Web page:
The strike rates differ drastically but you would expect that given the number of runners. The ROI percentages for BSP are all within 0.6% of each other, but sadly the big field group (16+ runners) has produced marginally the worst returns.

Sticking with the 16 runners or more group because the adage states “the bigger the field”, let me split the favourite results by Race Code:

 

 

The turf flat and National Hunt have similar bottom lines, whilst there are very few AW races that qualified. How about splitting now by handicap and non-handicaps? Here is what I found:

 

 

A difference can be seen here with non-handicap favourites losing notably less. Indeed, to BSP they are within 1% of breaking even. On the flat non-handicap favourites with 16+ runners have just edged into SP profit.

Let me now break it down by the actual price of the favourite. One would guess / hope that the shorter priced ones would perform better, being more of a ‘certainty’ – well according to the price anyway! Here goes:

 

 

We seem to be getting somewhere here with the 9/4 or shorter jollies hitting a BSP profit and, obviously, no big-priced winners skewing the stats. So maybe this maxim has some veracity.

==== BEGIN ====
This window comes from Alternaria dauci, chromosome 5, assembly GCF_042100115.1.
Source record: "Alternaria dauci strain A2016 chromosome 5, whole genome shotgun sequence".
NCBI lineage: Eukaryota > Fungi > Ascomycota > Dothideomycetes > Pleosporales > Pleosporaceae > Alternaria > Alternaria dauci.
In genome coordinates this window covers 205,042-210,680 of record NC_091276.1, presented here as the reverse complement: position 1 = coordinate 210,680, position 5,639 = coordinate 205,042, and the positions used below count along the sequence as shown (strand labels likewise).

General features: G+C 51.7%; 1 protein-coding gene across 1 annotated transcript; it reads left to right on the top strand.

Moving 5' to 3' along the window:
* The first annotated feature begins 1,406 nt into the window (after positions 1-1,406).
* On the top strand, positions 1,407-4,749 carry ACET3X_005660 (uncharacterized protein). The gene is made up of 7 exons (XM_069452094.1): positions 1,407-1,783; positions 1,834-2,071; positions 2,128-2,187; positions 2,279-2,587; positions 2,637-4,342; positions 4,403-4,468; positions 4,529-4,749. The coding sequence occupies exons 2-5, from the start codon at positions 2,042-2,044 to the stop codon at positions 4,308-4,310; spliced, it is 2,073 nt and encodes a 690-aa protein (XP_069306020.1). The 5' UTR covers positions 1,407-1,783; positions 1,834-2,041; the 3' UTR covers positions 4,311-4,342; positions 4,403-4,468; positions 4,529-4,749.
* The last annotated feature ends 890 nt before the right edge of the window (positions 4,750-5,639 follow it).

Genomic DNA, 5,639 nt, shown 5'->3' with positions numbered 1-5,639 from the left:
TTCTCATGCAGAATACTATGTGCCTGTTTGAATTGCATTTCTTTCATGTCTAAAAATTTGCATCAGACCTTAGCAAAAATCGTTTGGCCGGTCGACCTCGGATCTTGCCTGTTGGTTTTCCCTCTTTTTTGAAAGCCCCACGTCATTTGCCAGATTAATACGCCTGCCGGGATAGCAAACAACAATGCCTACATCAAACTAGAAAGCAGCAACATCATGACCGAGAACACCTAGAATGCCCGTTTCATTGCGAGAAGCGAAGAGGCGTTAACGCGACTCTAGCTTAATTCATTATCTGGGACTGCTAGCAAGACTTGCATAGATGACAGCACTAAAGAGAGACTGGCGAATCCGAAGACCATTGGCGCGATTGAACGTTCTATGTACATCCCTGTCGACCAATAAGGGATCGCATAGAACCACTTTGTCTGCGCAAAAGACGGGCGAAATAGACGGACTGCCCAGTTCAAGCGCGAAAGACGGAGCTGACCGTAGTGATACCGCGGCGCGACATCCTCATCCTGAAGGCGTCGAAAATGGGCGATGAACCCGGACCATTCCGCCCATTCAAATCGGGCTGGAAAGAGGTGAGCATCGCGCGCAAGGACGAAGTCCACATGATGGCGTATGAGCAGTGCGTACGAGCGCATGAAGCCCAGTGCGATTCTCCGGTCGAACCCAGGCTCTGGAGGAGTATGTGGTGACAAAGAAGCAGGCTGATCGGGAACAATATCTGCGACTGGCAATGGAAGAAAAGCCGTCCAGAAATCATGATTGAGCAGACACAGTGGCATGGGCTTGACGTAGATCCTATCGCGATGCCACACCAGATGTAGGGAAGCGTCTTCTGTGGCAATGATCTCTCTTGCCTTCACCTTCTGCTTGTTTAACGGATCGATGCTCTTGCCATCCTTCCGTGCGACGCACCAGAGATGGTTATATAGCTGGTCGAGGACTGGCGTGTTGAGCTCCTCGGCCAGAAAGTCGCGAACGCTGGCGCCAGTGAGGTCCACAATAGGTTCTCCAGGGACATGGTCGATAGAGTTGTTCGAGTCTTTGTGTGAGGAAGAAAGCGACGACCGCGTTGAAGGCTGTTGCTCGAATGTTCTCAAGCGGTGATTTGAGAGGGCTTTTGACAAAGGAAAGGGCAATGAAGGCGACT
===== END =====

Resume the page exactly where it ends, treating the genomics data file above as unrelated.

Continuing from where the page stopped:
The penultimate test is to look at these 9/4 or shorter favs in 16+ runner fields where they were well clear of the second placed horse in the betting market. I chose an arbitrary measure of 3 points or more to see how that particular cohort did (e.g. if the fav is 2/1 then second fav must be 5/1 or bigger, etc). Here are the results:

 

 

A further improvement with Industry SP nicking a profit now, too, though we've wittled the sample size by a fair amount.

Finally, I want to take this cohort (9/4 or shorter, 16+ runners, 3 points clear of second fav) and split non-handicap vs handicap. When Matt looked at something similar to this, he noted the handicap results had proved profitable. Let’s see what these figures tell us:

 

 

The handicap stats do produce a positive outcome, hitting nearly 12p in the £ profit to BSP. For the record, virtually all the profit came from National Hunt favourites. Sadly, the sample size for these clear favourite handicappers is quite small, but there will be plenty of worse bets one could strike in future.

It seemed this adage would have been false until we considered shorter prices and differences in price between the favourite and market second choice. Hence, we can give this maxim a tentative TRUE if focusing on the 9/4 or shorter group.

*

This exercise has been enjoyable to work through, as well as hopefully building on previous research by Matt. Of course, you can interpret any of the adages in a slightly different way to me, and perhaps use slightly different research points. However, from the data I have shared in this piece I think there are plenty of interesting takeaways.

Until next time...

- DR